For all my years of traveling, what I know is that places, if we allow them to, speak to us physically, spiritually, emotionally, energetically. They offer a presence that speaks to the body, the Soul body–that part of us that expands out beyond the physical form and that eventually allows us to acknowledge we are a Soul with a body, rather than a body with a Soul. Though we come into the world ‘forgetting’ our original nature, our growth towards death is this remembering, this coming back into awareness of the Soul’s vast capacities.
This last week, after leaving the ranch in northern California, I have been perhaps more aware, more conscious of, the expansiveness nature of Soul energy, as I made my way down the California coast–to Monterey, Carmel, and then onto Santa Barbara.
I thought I was going to Santa Barbara to visit the C.G. Jung library at Pacifica Graduate Institute. I wanted to see what was available of The Black Book, the book much of The Red Book was extracted from. I thought I would spend time in the library, in the town. I thought I would connect with certain people whom I’d met over the years there. Instead, I found myself each day heading to the beach, as well as spending time first at Lake Cachuma off Route 154 on the backside of the Santa Barbara mountains. The landscape of dry hills resplendent in emerald green following days of rain were magical. I didn’t know why, but each morning, I would rise and Ruby and I would spend the early morning at the lake, then late morning head to Santa Barbara to the beach–one where I often found myself one of the few on the long sandy stretch, one of the few walking or lying open to the sun, the water, the sky…the sound of the waves breathing in and out on the lip of the shore.
Sometimes, when we travel, we force ourselves to see things that a place is known for; or, if we know people in proximity to a place, we feel somehow ‘obliged’ to connect. One of the beautiful things about this trip is I have done neither of these. Oh, I have chosen to see people, chosen to spend time with individuals, but not in the way I would have only a few years ago, and not in the way I originally imagined I would. Now, I am listening to my body, listening to my Soul body and what it wants, where it needs to go, what it needs to do, feel, experience. This is the path less traveled for so many of us. But a path many more of us are beginning to take, truly allowing ourselves to experience ourselves whole again–to know ourselves first as spiritual Beings, energetic Soul Beings, come to experience humanity, physical form, and our human hearts.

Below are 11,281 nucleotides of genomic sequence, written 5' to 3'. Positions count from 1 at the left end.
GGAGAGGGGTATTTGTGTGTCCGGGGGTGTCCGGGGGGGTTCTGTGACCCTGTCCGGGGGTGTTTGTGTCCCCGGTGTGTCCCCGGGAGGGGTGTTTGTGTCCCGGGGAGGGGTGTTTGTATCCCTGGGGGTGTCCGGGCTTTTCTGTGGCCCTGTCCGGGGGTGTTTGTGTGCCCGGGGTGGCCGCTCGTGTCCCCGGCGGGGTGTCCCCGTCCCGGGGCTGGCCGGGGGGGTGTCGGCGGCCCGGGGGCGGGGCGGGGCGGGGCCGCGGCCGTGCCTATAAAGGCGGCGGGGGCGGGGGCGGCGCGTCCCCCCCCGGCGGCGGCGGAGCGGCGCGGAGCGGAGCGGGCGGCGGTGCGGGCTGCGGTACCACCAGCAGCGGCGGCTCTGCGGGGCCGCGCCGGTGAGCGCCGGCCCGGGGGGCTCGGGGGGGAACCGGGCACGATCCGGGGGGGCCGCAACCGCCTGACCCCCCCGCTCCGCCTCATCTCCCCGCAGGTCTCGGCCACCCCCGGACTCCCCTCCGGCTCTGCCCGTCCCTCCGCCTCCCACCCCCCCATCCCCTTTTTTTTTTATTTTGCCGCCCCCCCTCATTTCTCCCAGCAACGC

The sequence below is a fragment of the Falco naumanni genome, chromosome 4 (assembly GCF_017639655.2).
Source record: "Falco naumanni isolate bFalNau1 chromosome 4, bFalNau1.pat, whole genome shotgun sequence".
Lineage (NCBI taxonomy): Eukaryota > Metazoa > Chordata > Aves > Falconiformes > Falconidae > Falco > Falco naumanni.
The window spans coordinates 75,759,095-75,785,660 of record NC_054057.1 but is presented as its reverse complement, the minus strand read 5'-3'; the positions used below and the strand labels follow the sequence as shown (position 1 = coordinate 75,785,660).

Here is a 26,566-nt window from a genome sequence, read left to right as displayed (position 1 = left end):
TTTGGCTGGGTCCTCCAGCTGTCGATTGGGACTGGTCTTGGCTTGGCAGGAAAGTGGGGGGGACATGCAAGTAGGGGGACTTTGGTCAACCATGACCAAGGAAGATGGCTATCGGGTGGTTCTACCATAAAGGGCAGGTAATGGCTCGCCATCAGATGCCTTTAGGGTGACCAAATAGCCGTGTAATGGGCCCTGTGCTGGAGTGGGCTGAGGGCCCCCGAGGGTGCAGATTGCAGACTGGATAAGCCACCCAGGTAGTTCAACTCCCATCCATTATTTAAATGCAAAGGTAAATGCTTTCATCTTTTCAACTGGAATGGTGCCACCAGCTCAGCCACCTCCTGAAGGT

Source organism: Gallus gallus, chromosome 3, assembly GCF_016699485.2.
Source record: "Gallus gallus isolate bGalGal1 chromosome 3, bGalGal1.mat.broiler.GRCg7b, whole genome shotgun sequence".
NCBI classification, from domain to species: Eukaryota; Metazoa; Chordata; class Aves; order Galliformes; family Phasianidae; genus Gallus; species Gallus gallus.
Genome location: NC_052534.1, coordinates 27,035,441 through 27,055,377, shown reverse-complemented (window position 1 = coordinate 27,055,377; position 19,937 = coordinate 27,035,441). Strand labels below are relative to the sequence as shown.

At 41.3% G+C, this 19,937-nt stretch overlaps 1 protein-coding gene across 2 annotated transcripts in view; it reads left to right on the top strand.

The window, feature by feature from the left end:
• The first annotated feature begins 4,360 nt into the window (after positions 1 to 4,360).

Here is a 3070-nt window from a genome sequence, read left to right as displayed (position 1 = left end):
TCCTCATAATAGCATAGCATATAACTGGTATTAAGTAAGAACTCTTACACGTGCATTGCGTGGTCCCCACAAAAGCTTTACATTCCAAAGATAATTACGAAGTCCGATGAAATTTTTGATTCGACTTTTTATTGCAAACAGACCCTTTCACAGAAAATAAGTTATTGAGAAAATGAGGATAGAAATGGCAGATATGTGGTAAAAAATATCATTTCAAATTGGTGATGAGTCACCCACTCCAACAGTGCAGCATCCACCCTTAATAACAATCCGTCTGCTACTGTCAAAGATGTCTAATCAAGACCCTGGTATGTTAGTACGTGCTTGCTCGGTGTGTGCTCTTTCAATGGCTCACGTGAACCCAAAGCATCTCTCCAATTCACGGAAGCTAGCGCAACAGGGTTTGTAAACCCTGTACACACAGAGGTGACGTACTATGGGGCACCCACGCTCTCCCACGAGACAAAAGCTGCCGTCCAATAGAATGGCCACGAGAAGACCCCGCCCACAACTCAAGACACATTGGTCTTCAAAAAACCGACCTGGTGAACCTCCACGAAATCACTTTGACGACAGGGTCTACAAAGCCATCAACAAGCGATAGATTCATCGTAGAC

Our Soul body is larger than our physical body–it’s an energetic presence that expands beyond the physical form. It’s the body that senses things, the body that suddenly informs us to ‘Cross the street’, the body that lets us somehow know, ‘No, I’m going to avoid that situation,’ or says, ‘This is the thing to do, this is the place to be…’ Many call it ‘intuition’, second sight, or inspired vision, or extra sensory perception. But the truth is, we all–all of us–have this larger sensory awareness, this energetic body, and it operates through and as us by informing, infusing, the physical body.
Each of us has hundreds of what might be called ‘energy circuits’ connecting us to each other, to the environment, and these circuits infuse our body, hearts, and mind with energies. It has been known by different names in various cultures: prana in India, ‘ch’i’ by the Chinese, the Holy spirit or grace by many Christian traditions, and is what most of us who are more secular call Source energy, life-force. The energy that flows through us from the Universe, that makes us first energetic Soul Beings rather than simply physical matter. The fact is, we are both, and when we consciously attend to, become more conscious of this energetic body that receives Source energy, we know when we know things, we experience intuition and can infuse our systems with more life energy when we are depleted, and transformation and growth occurs more fluidly. But so often, we close ourselves off from consciously being aware of this life force, this energetic consciousness; we allow the mind to over-ride it instead of allowing the mind and heart to work with it.
When we allow our minds to work with this energetic body, we move into symbolic sight, symbolic logic that may not make sense outwardly, but inwardly is as right as right. We allow ourselves then to see our lives in a larger context, a larger vision, map or movement, and it’s then we begin to understand more why we are here, what we need to do, what we came here to learn and why we’ve had the experiences we’ve had, and what will fulfill us at the deepest Soul-Heart level. True. I use the word ‘Soul’, but it can simply be ‘energy’, our energetic bodies, or our expanded heart–the Heart that feels, knows, experiences far larger than the physical organ. To understand its vastness, we need only close our eyes and ask ourselves, “Where in your body can you locate a separate self?” When we really begin to feel/look, this energetic presence infuses the body…